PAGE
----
It is also important for policy-makers to ensure that post-2015 goals and targets are integrated into national and local development planning and translated into targets and indicators that can be monitored. It wasn’t until 2010 that SBY issued an instruction for incorporating the MDGs into Indonesia’s national development plans. It took a long time to translate international goals and targets into national indicators and to collect baseline data. In some cases, like the maternal mortality rate, Indonesia did not have a baseline figure, and it was the introduction of the MDGs that led to this information being collected and monitored. If this information had been on hand, the gap between Indonesia’s baseline position and the MDG target would have been known and resources could have been promptly allocated. The post-2015 agenda certainly cannot afford this sort of time lag.

Finally, there is an urgent need for broad-based partnership. National governments need to engage businesses, civil societies, academia, youth and all segments in society to be able to communicate and implement the post-2015 goals effectively. Communicating the post-2015 goals to everyone from mothers to ministers, and from urban dwellers to indigenous and local communities, will not only bolster implementation but also ensure that the goals themselves make a difference. Marketing the goals is as much a defining factor of success as the content of the goals themselves.

MDG implementation in Indonesia provides many lessons for the post-MDG period. Baseline data was collected and partnerships were nurtured. But the experience in Indonesia also showed that high-level commitment from the government for international development goals did not automatically ensure an easy ride. The new administration’s vision—to support development that is focused on human rights, equitable and environmentally-friendly growth, and to strong law enforcement—aligns very closely with the post-2015 development agenda. Time will tell whether Indonesia’s lessons with the MDGs will lead to better development outcomes.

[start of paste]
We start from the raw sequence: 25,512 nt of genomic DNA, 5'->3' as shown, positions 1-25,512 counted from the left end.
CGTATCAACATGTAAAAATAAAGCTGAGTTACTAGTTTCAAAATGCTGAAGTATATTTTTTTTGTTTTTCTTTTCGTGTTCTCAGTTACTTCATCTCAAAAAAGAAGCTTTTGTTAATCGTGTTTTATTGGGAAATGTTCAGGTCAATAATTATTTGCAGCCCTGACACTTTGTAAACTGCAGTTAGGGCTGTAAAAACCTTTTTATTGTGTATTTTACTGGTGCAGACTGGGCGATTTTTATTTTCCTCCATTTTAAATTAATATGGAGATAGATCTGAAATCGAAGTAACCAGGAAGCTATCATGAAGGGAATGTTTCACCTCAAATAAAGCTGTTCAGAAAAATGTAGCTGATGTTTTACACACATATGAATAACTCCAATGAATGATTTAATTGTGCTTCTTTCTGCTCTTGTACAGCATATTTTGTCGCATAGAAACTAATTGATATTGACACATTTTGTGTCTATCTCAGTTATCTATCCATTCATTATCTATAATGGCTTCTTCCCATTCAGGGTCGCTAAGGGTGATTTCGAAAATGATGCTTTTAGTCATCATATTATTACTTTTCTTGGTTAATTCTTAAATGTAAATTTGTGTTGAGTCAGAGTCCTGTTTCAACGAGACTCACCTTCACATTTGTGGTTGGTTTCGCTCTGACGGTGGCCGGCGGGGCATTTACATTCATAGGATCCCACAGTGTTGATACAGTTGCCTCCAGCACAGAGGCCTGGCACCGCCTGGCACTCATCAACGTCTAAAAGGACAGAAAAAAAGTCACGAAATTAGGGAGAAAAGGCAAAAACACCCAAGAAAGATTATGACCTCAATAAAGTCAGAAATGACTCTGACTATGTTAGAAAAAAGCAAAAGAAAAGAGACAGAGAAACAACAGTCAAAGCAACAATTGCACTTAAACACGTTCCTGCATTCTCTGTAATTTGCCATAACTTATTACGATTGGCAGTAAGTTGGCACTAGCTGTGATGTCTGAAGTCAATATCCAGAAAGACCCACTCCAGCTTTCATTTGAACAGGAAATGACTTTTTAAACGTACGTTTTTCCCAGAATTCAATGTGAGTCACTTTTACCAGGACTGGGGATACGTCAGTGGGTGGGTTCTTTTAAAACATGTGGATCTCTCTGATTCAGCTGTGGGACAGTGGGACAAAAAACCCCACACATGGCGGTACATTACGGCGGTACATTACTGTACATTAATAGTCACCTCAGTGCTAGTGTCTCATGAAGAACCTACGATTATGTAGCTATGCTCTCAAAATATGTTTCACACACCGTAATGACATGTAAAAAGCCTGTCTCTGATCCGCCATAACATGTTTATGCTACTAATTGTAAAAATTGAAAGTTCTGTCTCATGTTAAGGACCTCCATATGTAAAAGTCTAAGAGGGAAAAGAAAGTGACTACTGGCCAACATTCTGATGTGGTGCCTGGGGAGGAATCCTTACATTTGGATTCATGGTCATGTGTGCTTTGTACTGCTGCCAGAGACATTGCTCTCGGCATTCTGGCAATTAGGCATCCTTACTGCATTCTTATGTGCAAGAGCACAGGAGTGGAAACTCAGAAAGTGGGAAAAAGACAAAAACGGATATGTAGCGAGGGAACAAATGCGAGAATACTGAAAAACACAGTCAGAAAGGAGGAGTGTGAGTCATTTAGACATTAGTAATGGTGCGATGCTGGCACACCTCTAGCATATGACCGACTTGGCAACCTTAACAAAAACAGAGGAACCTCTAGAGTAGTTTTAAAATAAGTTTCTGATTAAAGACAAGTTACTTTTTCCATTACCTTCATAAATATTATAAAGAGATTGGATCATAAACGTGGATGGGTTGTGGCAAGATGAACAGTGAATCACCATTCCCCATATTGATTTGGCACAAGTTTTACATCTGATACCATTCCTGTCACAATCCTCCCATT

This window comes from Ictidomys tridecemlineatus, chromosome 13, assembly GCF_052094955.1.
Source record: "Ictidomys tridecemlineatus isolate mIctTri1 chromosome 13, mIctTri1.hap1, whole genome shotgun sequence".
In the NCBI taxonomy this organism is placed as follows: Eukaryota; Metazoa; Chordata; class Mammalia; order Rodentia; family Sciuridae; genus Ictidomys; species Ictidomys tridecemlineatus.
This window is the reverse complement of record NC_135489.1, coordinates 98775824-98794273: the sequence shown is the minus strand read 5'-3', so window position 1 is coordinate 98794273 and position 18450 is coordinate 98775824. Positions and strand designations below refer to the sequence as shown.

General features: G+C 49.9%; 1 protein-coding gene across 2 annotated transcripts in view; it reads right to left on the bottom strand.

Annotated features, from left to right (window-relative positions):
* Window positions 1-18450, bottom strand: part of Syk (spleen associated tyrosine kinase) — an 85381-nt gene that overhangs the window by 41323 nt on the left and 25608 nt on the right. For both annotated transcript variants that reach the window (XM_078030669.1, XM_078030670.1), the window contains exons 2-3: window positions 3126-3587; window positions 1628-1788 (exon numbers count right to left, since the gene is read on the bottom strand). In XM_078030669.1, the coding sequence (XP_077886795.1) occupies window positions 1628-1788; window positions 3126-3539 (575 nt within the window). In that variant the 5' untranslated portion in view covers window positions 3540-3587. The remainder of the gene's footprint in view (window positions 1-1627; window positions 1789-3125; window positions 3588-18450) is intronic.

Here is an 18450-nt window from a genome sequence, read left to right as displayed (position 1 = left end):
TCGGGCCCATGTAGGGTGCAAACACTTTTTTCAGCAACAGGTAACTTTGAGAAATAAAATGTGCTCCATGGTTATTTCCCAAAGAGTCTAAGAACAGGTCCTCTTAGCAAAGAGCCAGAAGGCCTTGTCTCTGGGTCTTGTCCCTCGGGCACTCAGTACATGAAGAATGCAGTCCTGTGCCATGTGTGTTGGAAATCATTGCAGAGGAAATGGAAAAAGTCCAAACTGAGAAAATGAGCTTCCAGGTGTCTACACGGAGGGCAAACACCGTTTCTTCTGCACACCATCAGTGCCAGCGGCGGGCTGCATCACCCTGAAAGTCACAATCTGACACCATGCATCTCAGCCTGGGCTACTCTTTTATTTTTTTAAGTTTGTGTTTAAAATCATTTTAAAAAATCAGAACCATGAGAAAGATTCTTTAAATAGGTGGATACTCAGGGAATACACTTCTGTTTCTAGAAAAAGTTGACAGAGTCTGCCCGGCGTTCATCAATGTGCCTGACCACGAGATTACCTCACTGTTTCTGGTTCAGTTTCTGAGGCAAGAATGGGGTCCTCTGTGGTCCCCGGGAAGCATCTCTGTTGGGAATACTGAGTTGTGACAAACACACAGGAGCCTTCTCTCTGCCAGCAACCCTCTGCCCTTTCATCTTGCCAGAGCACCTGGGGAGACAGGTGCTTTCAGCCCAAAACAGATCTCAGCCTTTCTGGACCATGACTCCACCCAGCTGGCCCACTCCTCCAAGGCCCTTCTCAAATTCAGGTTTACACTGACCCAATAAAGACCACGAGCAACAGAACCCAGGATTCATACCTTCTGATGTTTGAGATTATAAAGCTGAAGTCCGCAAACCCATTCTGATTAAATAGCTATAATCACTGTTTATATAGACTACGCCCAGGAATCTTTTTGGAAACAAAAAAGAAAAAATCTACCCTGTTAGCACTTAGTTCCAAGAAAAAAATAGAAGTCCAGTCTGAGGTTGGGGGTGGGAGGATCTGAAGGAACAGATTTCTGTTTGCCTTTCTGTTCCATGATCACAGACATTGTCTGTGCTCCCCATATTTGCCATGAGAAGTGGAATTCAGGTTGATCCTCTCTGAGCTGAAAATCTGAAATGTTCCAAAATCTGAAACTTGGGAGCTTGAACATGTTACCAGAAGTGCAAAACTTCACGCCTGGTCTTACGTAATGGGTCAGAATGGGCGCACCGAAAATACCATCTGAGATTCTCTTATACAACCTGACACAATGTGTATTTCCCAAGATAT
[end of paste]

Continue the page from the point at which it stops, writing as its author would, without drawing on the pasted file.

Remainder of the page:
Anindita Sitepu (nindisitepu@gmail.com) is a Health Psychologist and former Program Manager at the Office of the President’s Special Envoy on MDGs. She is currently Program Director at the Center for Indonesia’s Strategic Development Initiatives (CISDI).

Natasha Ardiani (natasha.ardiani@gmail.com) is currently Assistant to the Head of Indonesia National REDD+ Management Agency, and previously worked for the President’s Delivery Unit for Development Monitoring and Oversight (UKP4).


Inside Indonesia 119: Jan-Mar 2015